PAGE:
This text is part of:
Table of Contents:
‘Fables are adapted to public speaking, and the virtue they have lies in this, that whereas (μέν) similar facts that have really happened are hard to find, fables are easier (to invent—εὑρεῖν being unconsciously used in two different senses); for they must be invented, like the parallel, analogous, cases; (which, as we have seen, are invented for the occasion, but must be conformable to the circumstances of real life,) that is to say, if one has the faculty of seeing the analogy, which may be facilitated by the study of philosophy’. Philosophy is used here in a vague and popular sense, for intellectual study, and mental exercise in general. So research and philosophising are identified, Pol. V (VIII) 11, sub fin. 1331 a 16, ζητεῖν καὶ φιλοσοφεῖν. Comp. III 11. 5, οἷον καὶ ἐν φιλοσοφίᾳ τὸ ὅμοιον καὶ ἐν πολὺ διέχουσιν θεωρεῖν εὐστόχου, and the note there. The tracing of resemblances in nature is the foundation of analogous reasoning, and consequently of the inductive method. ζητεῖν δὲ δεῖ ἐπιβλέποντα ἐπὶ τὰ ὅμοια˙ καὶ ἀδιάφορα, πρῶτον τί ἅπαντα ταὐτὸν ἔχουσιν, κ.τ.λ. Anal. Post. II 13, 96 b 7. In Top. A 13, 105 a 25, ἡ τοῦ ὁμοίου σκέψις is said to be one of four ὄργανα δἰ ὧν εὐπορήσομεν τῶν συλλογισμῶν. Comp. c. 17, 108 a 7, seq. on analogies. See Trendelenburg, El. Log. Ar. § 59, p. 137. On the various senses of φιλοσοφία and πραγματεία (which are often identified) see Waitz, ad Org. 96 b 15, II. p. 415. On Isocrates' comprehensive use of this word see note in Camb. Journal of Cl. and Sacred Phil. Vol. II, No. 5, p. 150, and especially the passage of περὶ ἀντιδόσεως §§ 180—192, ‘where he includes in it all branches of mental education, in which Rhetoric of course occupies the foremost place.’ Other references are there given1 [Comp. Isocr. Paneg. § 10 τὴν περὶ τοὺς λόγους φιλοσοφίαν (with note) and especially Jebb's Attic Orators, II, p. 37.] λόγοι δημηγορικοί] δημηγορικὸν γένος, or δημηγορία, is one of the alternative names of the first branch of Rhetoric, the συμβουλευτικόν. I 1. 10, περὶ τὰ δημηγορικὰ καὶ δικανικά, τῆς δημηγορικῆς πραγματείας, ἐν τοῖς δημηγορικοῖς, ἡ δημηγορία. III 12. 5, ἡ δημηγορικὴ λέξις. Historical examples (as indeed we are told in the next section) of similar cases that have already occurred, must of course be more useful to one who is addressing a public assembly on matters of state policy, than to the pleader in a court of justice, or a declaimer in an epideictic speech. But these, says our text, are not always easy to be found; either there are none at all, or they are rare; or at all events easily forgotten: whereas fables, and other analogous cases, which may be invented for the occasion, may be easily supplied if the faculty of tracing resemblances already exists; if not, it may be cultivated by exercise in philosophical study. ἀγαθόν] some virtue, something good (about them), comp. I 2. 10, φανερὸν ὅτι καὶ ἑκάτερον ἔχει ἀγαθὸν τὸ εἶδος τῆς ῥητορικῆς.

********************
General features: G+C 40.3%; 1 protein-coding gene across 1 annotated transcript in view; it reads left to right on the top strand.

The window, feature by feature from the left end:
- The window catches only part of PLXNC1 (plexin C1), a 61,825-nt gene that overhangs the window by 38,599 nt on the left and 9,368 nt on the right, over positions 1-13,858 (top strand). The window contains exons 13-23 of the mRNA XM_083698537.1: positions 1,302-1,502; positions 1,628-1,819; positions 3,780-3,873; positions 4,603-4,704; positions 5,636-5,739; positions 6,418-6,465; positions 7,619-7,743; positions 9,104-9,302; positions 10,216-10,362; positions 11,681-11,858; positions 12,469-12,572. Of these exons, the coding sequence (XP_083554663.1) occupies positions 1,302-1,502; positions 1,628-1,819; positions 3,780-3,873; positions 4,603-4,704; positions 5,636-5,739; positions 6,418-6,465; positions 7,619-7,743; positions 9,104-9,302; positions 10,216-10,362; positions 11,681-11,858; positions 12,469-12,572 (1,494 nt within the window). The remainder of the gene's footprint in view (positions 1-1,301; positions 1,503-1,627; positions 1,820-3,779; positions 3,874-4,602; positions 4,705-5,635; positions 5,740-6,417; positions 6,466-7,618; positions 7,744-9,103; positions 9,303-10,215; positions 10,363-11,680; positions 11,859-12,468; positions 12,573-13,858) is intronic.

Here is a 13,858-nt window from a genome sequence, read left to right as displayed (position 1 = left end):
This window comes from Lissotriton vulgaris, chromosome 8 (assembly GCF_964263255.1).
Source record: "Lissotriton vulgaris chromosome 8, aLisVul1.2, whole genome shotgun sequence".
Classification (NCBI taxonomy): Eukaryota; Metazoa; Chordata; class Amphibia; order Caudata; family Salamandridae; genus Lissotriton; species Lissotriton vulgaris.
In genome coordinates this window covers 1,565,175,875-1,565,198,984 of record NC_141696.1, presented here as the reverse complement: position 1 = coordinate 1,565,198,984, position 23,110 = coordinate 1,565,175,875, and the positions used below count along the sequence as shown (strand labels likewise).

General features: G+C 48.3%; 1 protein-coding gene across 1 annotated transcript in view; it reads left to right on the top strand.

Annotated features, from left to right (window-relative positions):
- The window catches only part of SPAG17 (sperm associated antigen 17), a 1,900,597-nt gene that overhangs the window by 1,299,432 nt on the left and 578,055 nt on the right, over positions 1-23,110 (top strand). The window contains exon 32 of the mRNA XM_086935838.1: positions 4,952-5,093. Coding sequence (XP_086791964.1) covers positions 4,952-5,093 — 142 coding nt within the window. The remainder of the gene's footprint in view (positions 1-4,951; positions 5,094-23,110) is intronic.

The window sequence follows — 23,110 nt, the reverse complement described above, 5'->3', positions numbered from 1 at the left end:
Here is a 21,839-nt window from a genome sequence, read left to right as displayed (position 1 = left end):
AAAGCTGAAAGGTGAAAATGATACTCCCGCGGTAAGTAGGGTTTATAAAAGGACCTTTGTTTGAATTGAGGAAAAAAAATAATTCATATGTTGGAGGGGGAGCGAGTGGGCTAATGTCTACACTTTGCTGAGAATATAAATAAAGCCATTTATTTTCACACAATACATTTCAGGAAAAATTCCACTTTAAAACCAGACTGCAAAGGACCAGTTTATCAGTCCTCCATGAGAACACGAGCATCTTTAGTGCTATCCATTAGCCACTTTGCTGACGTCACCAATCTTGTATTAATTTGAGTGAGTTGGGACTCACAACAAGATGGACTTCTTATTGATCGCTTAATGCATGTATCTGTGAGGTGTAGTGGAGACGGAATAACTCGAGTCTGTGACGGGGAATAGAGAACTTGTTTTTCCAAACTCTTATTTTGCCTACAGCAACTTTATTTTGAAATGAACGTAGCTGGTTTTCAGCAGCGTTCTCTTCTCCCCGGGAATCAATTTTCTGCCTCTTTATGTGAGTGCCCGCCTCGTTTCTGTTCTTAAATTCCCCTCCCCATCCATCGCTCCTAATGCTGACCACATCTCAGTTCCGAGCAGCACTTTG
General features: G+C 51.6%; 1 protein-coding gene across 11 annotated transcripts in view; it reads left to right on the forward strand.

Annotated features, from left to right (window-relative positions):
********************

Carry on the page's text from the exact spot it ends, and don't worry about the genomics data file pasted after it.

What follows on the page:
This work is licensed under a Creative Commons Attribution-ShareAlike 3.0 United States License.
An XML version of this text is available for download, with the additional restriction that you offer Perseus any modifications you make. Perseus provides credit for all accepted changes, storing new additions in a versioning system.